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The Gift of Music, Keswick House, Branthwaite Road, Workington, Cumbria, CA14 4ED, United Kingdom.

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Upstairs, Downstairs

Upstairs, Downstairs

Ref: CDG1235

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Music from the servants' hall

Traditional tunes, witty lyrics and old instruments make music for having a good time below stairs, where life could be tough and the work was hard. But when the work was over and a holiday came round there would be singing and dancing, often with wistful reflection on a better life to come, or featuring traditional tales of Robin Hood and rich and poor.

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Upstairs, Downstairs
Music from the servants' hall

Traditional tunes, witty lyrics and old instruments make music for having a good time below stairs, where life could be tough and the work was hard. But when the work was over and a holiday came round there would be singing and dancing, often with wistful reflection on a better life to come, or featuring traditional tales of Robin Hood and rich and poor.


1 Coortin' in the kitchen
Ian Giles, Jon Boden, John Spiers, Joey Oliver
2 The Lincolnshire Poacher
Benji Kirkpatrick and Dr Faustus
3 Pied du cheval
Sara Stowe, Matthew Spring, Jon Banks
4 Dou way Robin
Serendipity
5 Ah Robin, gentle Robin
Serendipity
6 Jenny pluck pears
The Broadside Band
7 Can she excuse (The Earl of Essex Galliard)
The Broadside Band
8 Millisons Jegge
The Broadside Band
9 Trolly lolly
Sara Stowe, Matthew Spring, Jon Banks
10 The moreen (the minstrel boy)
Jon Banks
11 Roses in bloom
The Oxford Girls' Choir
12 My neat auburn maid
Sarah Hill
13 Drink old England dry
Ian Giles, John Spiers
14 Whisky is the life of man
Graham Metcalfe, Ian Giles, John Spiers, Jon Boden
15 Portsmouth/Bonny Kate
John Spiers, Jon Boden
16 The green fields of Americay
Marguerite Hutchinson, Jon Boden, John Spiers
17 Tripping upstairs/The old favourite/Going to the well for water
Joey Oliver, John Spiers, Jon Boden, Ian Giles
18 The maid behind the bar/The earl's chair/The silver spear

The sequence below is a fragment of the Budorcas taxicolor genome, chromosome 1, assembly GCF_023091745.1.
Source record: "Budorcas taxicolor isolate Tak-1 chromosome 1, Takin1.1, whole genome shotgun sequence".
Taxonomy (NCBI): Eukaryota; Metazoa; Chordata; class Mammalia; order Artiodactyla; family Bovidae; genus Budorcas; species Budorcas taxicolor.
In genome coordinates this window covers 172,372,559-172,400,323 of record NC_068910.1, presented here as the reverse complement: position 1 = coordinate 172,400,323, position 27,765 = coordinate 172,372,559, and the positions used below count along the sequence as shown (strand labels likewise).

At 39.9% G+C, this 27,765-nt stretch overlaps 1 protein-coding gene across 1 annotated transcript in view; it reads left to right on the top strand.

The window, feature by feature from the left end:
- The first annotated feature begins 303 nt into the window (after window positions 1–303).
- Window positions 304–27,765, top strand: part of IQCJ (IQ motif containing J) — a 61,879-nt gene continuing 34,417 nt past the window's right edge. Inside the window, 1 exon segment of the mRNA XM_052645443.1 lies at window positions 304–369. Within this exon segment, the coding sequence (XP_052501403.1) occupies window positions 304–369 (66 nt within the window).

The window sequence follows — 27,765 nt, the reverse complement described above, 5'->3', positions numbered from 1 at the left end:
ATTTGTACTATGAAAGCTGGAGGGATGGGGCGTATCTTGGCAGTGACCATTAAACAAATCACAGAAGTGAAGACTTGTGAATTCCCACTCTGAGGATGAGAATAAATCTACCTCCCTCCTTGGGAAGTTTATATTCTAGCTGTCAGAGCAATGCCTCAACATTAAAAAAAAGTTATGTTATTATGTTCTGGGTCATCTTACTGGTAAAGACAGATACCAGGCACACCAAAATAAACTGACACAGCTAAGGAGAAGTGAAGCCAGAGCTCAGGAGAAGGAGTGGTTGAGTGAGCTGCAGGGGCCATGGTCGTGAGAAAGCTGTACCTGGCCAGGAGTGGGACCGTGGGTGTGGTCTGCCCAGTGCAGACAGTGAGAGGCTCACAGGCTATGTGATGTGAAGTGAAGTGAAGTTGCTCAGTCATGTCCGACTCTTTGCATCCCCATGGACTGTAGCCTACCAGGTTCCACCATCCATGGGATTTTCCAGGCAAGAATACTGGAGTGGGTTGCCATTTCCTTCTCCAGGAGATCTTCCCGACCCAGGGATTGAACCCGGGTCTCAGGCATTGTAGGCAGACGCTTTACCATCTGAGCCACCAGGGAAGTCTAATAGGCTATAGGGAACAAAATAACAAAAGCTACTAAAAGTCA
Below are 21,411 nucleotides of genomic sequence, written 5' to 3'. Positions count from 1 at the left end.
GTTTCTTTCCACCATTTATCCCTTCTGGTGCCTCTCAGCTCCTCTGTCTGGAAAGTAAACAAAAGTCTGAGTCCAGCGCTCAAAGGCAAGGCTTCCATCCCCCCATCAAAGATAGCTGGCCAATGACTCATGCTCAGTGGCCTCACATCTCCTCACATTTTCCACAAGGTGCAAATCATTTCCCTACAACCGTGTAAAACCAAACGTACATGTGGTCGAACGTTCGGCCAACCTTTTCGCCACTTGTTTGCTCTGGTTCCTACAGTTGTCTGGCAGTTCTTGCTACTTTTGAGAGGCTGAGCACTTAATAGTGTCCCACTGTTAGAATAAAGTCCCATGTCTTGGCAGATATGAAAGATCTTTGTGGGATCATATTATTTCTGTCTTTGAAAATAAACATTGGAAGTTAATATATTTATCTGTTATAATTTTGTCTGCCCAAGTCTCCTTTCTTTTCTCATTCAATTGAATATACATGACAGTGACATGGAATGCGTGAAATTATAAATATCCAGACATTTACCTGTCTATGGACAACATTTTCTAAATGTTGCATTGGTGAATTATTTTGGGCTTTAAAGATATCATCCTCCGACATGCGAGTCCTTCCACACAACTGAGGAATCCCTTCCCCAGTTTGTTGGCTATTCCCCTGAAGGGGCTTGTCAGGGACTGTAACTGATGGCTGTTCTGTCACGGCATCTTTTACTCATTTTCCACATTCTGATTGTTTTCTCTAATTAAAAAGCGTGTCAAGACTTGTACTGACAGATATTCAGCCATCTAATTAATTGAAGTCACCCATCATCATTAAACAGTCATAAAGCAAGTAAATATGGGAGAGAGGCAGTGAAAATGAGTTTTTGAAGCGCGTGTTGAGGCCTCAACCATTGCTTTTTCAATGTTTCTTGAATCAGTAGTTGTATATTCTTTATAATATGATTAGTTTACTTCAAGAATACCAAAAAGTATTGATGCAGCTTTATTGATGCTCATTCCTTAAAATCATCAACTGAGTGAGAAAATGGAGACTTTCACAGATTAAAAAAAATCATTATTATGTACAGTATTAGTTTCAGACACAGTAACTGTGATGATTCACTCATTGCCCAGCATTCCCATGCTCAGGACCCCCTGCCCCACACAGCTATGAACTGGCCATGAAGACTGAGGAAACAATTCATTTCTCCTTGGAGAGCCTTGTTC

Joey Oliver, John Spiers, Jon Boden, Ian Giles
19 Trooper and maid
Benji Kirkpatrick, Paul Sartin


CCL CDG1235
Cover image: Rinso advert courtesy of The Advertising Archives
Made in Great Britain

This selection of music from times past represents some of the historical and social themes which lie behind the lives of servants at great houses. 'Coortin' in the kitchen' is a witty song, which perfectly captures an imaginary scene below stairs - even the very title suggests something slightly illicit: the two lovers in the song probably had no time for 'courtin' elsewhere, since life was hard and working hours so long. 'Tripping Upstairs' is in similar vein, while many of the tracks included here are pure dance music for enjoyment during the limited leisure time which was available to servants.

Other songs tell of new life, and a yearning for something different. In 'The green fields of Americay' the potential benefits of change are clear to hear, and in 'Portsmouth', the lure of the open sea is very important, as an opportunity to explore new horizons and break away from daily life.

Some of the songs are just plain cheerful - and often have to do with the benefits of drink, whether as a way of 'drinking old England dry', or as a comfort in hard times and during hard work, as in 'Whisky is the life of man'. Some have dark undertones, not at first obvious from the words. The Lincolnshire poacher is in many ways a tragic figure, forced to steal for food, despite the cheerful nature of his song. He 'gets away with it' this time, and cocks a snook at the authorities. Some songs will have been used to help with the daily repetitive tasks that took up the lives of most servants, rather in the way that sea shanties helped with the back-breaking tasks of gathering sail and rope.

Other tracks are all old songs, some being medieval in origin, and they tell of Robin Hood, who, legend has it, robbed the rich to help the poor. We can imagine them being sung by minstrels in the hall - and afterwards in the servants' quarters - for many hundreds of years. Tracks 6-8 set famous songs 'of times of yore': with an emphasis on repetition, all make good dance material (more opportunities for 'courtin'?) and are played by the sort of small band that a typical household might have been able to muster below stairs whenever a festive opportunity arose.

The instruments used on the recording are traditional, and the voices are, in the main, those of the folk music world. The album has an simple, straightforward feel which we hope you enjoy.


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